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Skin in the Game

“Unflinchingly bleak”
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Three estranged siblings are forced to come together to sell their father’s flat for his care home bills. As well as the long-standing tensions between them, there’s something extra nasty under the sofa.

Paul Westwood’s play takes place in a living room filled with worn beige furniture, a soiled beige carpet and peeling beige walls. It isn’t an environment in which anyone or anything is likely to thrive. Even the Jammie Dodgers have gone off.

This sweary Birmingham-set family drama is the first full-length play by Westwood, who also plays gambling-addicted younger brother Jamie.

Pathologically aggressive eldest sibling Danny (Charlie Allen) is toxic masculinity personified and he physically and verbally dominates the proceedings. Kathryn O’Reilly’s gruff, filter-free sister Michelle, an exhausted single mum, breaks up the some of the grimness with anecdotes about her children’s misbehaviour. The pallid and twitchy Jamie, a loser in all senses, is a rather passive figure, though that’s fitting given he’s in the grip of addiction.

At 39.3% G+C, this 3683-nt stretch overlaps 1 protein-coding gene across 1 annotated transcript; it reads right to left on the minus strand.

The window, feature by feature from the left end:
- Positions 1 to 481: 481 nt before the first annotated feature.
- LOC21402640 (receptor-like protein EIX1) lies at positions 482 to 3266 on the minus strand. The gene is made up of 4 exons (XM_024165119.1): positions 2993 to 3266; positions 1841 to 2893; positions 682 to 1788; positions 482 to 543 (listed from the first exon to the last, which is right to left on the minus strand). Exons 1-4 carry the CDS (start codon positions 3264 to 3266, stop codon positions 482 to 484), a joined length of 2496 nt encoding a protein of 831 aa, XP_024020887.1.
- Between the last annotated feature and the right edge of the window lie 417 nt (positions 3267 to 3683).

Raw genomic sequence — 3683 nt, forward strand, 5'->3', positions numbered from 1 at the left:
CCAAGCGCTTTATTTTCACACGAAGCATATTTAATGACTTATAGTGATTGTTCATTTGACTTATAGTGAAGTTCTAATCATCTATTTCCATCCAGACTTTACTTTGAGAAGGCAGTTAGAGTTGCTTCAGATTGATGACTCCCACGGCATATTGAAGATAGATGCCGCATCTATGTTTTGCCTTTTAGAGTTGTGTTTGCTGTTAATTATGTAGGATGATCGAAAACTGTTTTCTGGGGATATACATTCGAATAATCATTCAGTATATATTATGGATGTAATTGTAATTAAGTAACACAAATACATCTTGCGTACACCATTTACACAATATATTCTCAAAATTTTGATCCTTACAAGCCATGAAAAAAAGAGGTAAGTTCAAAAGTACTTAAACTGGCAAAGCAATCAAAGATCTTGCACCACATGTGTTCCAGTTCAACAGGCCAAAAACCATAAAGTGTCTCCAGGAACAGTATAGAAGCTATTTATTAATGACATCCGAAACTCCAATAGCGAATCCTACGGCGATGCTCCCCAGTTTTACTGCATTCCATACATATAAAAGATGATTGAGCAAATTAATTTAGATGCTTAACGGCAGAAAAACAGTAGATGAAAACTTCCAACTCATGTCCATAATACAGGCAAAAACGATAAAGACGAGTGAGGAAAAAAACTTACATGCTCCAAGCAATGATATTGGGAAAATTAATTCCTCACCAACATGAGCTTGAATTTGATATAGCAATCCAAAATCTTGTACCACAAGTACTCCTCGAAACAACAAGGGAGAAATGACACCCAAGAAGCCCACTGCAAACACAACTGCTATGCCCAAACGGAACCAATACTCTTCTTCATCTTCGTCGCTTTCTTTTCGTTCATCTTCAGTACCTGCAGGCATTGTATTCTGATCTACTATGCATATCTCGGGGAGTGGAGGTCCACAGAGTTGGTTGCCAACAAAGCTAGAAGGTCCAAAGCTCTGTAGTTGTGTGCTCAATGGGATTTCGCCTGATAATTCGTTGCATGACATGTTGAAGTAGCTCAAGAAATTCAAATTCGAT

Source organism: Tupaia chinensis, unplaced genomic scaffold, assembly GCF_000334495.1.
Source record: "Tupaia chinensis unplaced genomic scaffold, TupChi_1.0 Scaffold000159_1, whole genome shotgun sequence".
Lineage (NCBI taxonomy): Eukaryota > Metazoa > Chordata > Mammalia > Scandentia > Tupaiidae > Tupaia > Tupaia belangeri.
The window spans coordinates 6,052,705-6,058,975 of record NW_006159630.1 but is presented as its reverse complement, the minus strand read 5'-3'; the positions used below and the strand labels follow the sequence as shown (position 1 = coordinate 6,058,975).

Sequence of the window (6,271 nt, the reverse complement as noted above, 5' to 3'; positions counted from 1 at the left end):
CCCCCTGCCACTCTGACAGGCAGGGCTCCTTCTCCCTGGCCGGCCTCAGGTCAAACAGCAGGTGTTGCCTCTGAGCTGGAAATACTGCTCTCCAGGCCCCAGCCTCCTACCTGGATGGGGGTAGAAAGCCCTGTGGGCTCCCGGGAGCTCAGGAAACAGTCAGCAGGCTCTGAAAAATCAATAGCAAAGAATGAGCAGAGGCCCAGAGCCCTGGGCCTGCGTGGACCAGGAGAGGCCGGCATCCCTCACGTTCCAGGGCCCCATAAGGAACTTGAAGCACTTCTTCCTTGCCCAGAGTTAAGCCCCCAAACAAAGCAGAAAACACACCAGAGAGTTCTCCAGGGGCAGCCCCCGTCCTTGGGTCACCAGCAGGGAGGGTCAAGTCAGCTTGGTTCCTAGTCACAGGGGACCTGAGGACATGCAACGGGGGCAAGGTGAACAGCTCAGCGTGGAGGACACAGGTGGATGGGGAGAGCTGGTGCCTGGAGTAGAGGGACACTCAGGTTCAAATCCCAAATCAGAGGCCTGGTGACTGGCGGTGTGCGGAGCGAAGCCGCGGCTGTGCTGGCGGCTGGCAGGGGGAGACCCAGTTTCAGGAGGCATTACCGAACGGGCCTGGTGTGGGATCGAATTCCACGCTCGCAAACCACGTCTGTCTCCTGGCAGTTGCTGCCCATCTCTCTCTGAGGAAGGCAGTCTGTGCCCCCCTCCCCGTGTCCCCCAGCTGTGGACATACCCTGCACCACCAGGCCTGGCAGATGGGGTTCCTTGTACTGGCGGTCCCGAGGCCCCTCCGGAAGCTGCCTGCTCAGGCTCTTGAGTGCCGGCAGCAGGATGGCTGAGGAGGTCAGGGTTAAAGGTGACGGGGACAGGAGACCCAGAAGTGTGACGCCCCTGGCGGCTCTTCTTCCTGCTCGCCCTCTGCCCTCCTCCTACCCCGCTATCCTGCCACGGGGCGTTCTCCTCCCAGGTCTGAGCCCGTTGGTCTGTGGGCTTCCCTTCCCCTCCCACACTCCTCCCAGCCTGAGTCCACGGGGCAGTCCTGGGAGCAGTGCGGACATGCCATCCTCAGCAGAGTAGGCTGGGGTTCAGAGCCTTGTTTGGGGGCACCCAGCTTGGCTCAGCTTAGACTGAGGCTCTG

Some of the plotting is a little confusing and the flashback final act fees awkwardly tacked-on – but the character of dad Phillip (a nuanced David Whitworth) at least offers a glimpse of where Danny gets his aggressive tendencies from. While Jamie’s gambling addiction is the catalyst to the plays narrative, it ultimately takes a back seat to Danny’s brutishness.

The piece’s naturalism ultimately gives way to gun-slinging melodrama, but it’s a compliment to the all-consuming claustrophobia of Clemmie Reynolds’ production that it’s a relief to leave.


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Production Details
Production nameSkin in the Game
VenueOld Red Lion
LocationLondon
StartsAugust 20, 2019
EndsSeptember 14, 2019
Running time1hr 20mins
AuthorPaul Westwood
DirectorClemmie Reynolds
Set designerEmily Megson
Costume designerEmma Ntinas
Lighting designerAlex Mcnally
Sound designerAlex Mcnally
CastCharlie Allen, David Whitworth, Kathryn O'Reilly, Paul Westwood
ProducerGreenwich Theatre, Jih
VerdictUnflinchingly bleak portrait of a dysfunctional family that suffers from structural inconsistencies
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Julia Rank

Julia Rank

Julia Rank

Julia Rank

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